Remembering activist Wangari Maathai through film
It’s been a tough couple of months for heroes of the environmental and sustainability movements. Sustainable business pioneer Ray Anderson passed away from cancer in August, and now Wangari Maathai, Kenyan Nobel peace prize laureate and founder of the Green Belt Movement has also lost her own battle with the disease. Described as “a force of nature” by the executive director of the United Nations’ environmental program, Maathai recognized connections between environmental degradation, poverty and women’s rights in her home country, and she aimed to address all of these issues through one of the simplest of acts: planting trees.
Her legacy, no doubt, will be the 30 million trees her organization has planted across Africa, as well as the hundreds of thousands of women given an economic hand by her efforts. Maathai’s work also captured the imagination of storytellers around the globe, a number of whom included her in documentary films on topics related to her work.
Most recently, Maathai appeared in DIRT! THE MOVIE, a selection for the 2009 Sundance Film Festival Documentary Competition. Her telling of the hummingbird story (in the clip above) certainly symbolizes her own work as both an environmentalist and political activist, as well as the role she encouraged the poor and disenfranchised around the world to take. She also appeared in works ranging from the French NOUS RESTERONS SUR TERRE to NOBELITY to the epic climate change documentary THE 11TH HOUR.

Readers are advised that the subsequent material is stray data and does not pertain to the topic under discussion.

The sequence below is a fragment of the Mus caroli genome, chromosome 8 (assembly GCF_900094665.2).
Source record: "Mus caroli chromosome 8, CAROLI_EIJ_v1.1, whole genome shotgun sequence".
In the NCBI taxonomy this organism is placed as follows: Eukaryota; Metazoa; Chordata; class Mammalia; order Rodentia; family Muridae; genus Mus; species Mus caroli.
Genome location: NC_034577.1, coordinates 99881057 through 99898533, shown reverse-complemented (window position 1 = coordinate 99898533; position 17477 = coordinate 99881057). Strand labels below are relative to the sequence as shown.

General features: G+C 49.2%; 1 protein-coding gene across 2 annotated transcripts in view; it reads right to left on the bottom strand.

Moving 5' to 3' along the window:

Maathai’s own story is certainly film-worthy, and PBS took notice with its Independent Lens documentary TAKING ROOT: THE VISION OF WANGARI MAATHAI. I have no doubt that with the worldwide reflection on her life occurring right now, other documentary makers will see a story worth telling.
If you’re new to Maathai’s story, she was an inspiring figure. There’s no better time than the present to learn more about her contributions to her own country, and the movement for global environmental restoration and economic empowerment. If you know her story, or spent time with/around her, we’d love to hear your reflections on this remarkable woman.
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